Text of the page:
BI’s Article search uses Boolean search capabilities. If you are not familiar with these principles, here are some quick tips.

To search specifically for more than one word, put the search term in quotation marks. For example, “workers compensation”. This will limit your search to that combination of words.

To search for a combination of terms, use quotations and the & symbol. For example, “hurricane” & “loss”.

Login Register Subscribe

Liberty prevails in coverage dispute with Admiral

Liberty prevails in coverage dispute with Admiral

A Liberty Mutual Insurance Co. unit has prevailed in a coverage dispute with Admiral Insurance Co., with an appeals court upholding a lower court ruling that its insurance policy obligates it to provide only excess, not primary, coverage for the litigation costs of additional insureds.

In October 2013, Kevin Harrington was injured in a fall while working on a construction project at the State University of New York at Oneonta, according to court papers in Liberty Insurance Corp. v. Admiral Insurance Co.

He filed suit against parties including Victor, New York-based Christa Construction L.L.C., the general contractor in the project, charging negligence in the accident. 

The subcontractor on the project, was Schenectady, New York-based Schenectady Steel Co. Inc., while the sub-subcontractor was Coxsackie, New York-based Capital Construction Management Services L.L.C.
Schenectady had commercial general liability insurance coverage with Liberty Insurance, a unit of Boston-based Liberty Mutual Insurance. Capital had CGL coverage with Laurel Township, New Jersey-based Admiral, according to court papers.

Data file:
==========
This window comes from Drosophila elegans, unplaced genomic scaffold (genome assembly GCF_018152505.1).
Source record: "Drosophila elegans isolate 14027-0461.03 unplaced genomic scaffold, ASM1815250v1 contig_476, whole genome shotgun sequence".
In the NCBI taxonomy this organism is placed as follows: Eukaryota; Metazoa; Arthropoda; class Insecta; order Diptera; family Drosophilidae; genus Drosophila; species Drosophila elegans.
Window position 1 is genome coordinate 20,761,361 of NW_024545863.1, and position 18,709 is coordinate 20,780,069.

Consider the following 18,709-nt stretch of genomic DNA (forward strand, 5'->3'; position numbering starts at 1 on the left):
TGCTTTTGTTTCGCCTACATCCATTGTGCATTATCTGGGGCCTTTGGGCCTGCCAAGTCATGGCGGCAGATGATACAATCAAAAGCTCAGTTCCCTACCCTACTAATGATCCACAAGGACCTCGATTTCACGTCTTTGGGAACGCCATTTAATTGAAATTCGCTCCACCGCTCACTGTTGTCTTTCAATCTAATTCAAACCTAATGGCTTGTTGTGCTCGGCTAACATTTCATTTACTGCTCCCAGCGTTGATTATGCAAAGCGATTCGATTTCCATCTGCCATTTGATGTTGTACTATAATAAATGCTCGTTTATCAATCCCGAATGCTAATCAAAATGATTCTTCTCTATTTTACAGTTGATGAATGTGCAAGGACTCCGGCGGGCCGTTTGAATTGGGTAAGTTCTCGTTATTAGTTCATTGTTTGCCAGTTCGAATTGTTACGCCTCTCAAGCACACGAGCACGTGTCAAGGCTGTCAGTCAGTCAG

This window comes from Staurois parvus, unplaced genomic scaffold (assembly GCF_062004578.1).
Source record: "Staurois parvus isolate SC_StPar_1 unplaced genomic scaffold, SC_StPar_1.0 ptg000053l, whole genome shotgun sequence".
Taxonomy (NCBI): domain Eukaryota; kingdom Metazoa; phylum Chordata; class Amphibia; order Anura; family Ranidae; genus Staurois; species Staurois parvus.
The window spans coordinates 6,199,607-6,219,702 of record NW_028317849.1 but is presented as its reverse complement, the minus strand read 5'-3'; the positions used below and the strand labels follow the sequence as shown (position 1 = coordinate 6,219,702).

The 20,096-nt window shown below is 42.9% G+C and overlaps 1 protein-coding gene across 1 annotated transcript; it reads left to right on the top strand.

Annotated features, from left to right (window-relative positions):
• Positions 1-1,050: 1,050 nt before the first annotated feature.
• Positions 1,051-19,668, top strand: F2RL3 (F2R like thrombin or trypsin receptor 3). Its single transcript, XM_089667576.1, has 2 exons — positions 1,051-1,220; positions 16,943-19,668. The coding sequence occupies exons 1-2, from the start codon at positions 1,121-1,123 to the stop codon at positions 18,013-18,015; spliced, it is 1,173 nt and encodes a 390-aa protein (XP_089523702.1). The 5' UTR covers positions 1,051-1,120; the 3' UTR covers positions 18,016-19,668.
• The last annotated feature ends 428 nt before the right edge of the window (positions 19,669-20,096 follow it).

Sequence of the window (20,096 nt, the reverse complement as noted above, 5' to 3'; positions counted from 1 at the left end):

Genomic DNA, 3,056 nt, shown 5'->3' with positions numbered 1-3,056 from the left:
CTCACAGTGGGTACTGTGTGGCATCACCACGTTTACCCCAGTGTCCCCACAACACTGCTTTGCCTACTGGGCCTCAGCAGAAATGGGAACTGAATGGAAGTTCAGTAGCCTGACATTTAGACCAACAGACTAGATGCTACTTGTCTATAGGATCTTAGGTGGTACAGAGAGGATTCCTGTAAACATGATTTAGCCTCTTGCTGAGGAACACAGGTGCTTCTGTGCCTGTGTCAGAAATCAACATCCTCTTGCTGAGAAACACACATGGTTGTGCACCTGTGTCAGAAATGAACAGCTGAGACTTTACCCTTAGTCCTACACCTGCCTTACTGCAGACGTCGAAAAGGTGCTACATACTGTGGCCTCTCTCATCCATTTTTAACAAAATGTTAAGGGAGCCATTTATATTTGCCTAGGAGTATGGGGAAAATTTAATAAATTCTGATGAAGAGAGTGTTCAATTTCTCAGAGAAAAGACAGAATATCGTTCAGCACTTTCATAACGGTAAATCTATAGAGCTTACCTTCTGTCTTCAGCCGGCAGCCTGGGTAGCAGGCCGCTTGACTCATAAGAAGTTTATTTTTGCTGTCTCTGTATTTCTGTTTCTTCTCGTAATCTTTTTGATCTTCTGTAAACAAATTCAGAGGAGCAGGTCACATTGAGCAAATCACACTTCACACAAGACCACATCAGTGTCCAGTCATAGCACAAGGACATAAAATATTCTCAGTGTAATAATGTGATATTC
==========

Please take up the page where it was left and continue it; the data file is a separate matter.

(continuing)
Admiral agreed to provide a primary defense for Schenectady, but alleged that it and Liberty provide co-primary coverage with Christa and other defendants in the litigation, New York State, the college and the Albany-based New York Construction Fund, according to court papers.

Liberty Insurance filed suit in U.S. District Court in Albany, New York, in July 2014, seeking a declaration that Admiral’s was the primary applicable policy.  Based on an analysis of its policy’s language, the District Court ruled in Liberty’s favor, holding Admiral’s insurance policy required coverage of litigation costs of certain additional insureds on a primary basis, while Liberty was obligated to provide only excess coverage.

A three-judge panel of the 2nd U.S. Circuit Court of Appeals in New York agreed. The District Court “correctly determined that the Liberty policy is excess to, not co-primary with, the Admiral policy,” said the brief decision.


Read Next

  • Chubb not liable for accounting firm’s fake email loss

    A Chubb Ltd. unit is not obligated to provide coverage to an accounting firm that transferred more than $99,000 of its client’s money to criminals in response to fraudulent emails, says a federal appeals court, in affirming a lower court ruling.